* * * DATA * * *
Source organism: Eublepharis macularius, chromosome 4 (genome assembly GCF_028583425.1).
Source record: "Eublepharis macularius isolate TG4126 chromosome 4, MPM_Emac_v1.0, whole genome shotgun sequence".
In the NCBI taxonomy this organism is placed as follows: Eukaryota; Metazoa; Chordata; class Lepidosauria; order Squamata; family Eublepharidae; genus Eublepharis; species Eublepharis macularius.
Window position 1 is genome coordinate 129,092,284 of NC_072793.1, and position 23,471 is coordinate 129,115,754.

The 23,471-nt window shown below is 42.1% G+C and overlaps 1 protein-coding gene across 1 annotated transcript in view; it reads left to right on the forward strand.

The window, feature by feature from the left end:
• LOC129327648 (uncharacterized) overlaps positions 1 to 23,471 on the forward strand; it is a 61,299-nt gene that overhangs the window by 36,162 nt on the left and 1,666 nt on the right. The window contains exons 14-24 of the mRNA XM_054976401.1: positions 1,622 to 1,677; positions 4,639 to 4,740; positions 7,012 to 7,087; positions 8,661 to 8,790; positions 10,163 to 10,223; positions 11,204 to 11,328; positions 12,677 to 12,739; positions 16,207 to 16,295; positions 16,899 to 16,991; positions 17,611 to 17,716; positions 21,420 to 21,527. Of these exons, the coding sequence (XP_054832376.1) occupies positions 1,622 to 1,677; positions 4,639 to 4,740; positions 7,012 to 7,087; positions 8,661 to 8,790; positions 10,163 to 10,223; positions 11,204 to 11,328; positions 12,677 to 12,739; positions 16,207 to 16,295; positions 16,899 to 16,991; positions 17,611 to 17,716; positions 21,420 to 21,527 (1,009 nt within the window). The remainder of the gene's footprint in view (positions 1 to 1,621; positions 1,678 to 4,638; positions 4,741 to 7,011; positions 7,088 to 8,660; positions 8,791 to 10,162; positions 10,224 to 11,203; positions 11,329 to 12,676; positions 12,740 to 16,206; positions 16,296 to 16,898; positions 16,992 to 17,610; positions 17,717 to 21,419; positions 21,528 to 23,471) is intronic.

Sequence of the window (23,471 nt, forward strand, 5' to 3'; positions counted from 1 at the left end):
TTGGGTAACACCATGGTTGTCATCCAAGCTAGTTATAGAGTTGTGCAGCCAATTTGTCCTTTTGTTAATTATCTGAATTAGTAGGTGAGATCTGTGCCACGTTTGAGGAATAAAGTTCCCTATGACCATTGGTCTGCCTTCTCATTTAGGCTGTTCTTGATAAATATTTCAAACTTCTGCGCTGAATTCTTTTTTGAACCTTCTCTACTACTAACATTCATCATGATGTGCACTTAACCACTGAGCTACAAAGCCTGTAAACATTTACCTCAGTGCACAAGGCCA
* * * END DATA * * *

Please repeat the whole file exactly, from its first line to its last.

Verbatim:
Source organism: Eublepharis macularius, chromosome 4 (genome assembly GCF_028583425.1).
Source record: "Eublepharis macularius isolate TG4126 chromosome 4, MPM_Emac_v1.0, whole genome shotgun sequence".
In the NCBI taxonomy this organism is placed as follows: Eukaryota; Metazoa; Chordata; class Lepidosauria; order Squamata; family Eublepharidae; genus Eublepharis; species Eublepharis macularius.
Window position 1 is genome coordinate 129,092,284 of NC_072793.1, and position 23,471 is coordinate 129,115,754.

The 23,471-nt window shown below is 42.1% G+C and overlaps 1 protein-coding gene across 1 annotated transcript in view; it reads left to right on the forward strand.

The window, feature by feature from the left end:
• LOC129327648 (uncharacterized) overlaps positions 1 to 23,471 on the forward strand; it is a 61,299-nt gene that overhangs the window by 36,162 nt on the left and 1,666 nt on the right. The window contains exons 14-24 of the mRNA XM_054976401.1: positions 1,622 to 1,677; positions 4,639 to 4,740; positions 7,012 to 7,087; positions 8,661 to 8,790; positions 10,163 to 10,223; positions 11,204 to 11,328; positions 12,677 to 12,739; positions 16,207 to 16,295; positions 16,899 to 16,991; positions 17,611 to 17,716; positions 21,420 to 21,527. Of these exons, the coding sequence (XP_054832376.1) occupies positions 1,622 to 1,677; positions 4,639 to 4,740; positions 7,012 to 7,087; positions 8,661 to 8,790; positions 10,163 to 10,223; positions 11,204 to 11,328; positions 12,677 to 12,739; positions 16,207 to 16,295; positions 16,899 to 16,991; positions 17,611 to 17,716; positions 21,420 to 21,527 (1,009 nt within the window). The remainder of the gene's footprint in view (positions 1 to 1,621; positions 1,678 to 4,638; positions 4,741 to 7,011; positions 7,088 to 8,660; positions 8,791 to 10,162; positions 10,224 to 11,203; positions 11,329 to 12,676; positions 12,740 to 16,206; positions 16,296 to 16,898; positions 16,992 to 17,610; positions 17,717 to 21,419; positions 21,528 to 23,471) is intronic.

Sequence of the window (23,471 nt, forward strand, 5' to 3'; positions counted from 1 at the left end):
TTGGGTAACACCATGGTTGTCATCCAAGCTAGTTATAGAGTTGTGCAGCCAATTTGTCCTTTTGTTAATTATCTGAATTAGTAGGTGAGATCTGTGCCACGTTTGAGGAATAAAGTTCCCTATGACCATTGGTCTGCCTTCTCATTTAGGCTGTTCTTGATAAATATTTCAAACTTCTGCGCTGAATTCTTTTTTGAACCTTCTCTACTACTAACATTCATCATGATGTGCACTTAACCACTGAGCTACAAAGCCTGTAAACATTTACCTCAGTGCACAAGGCCA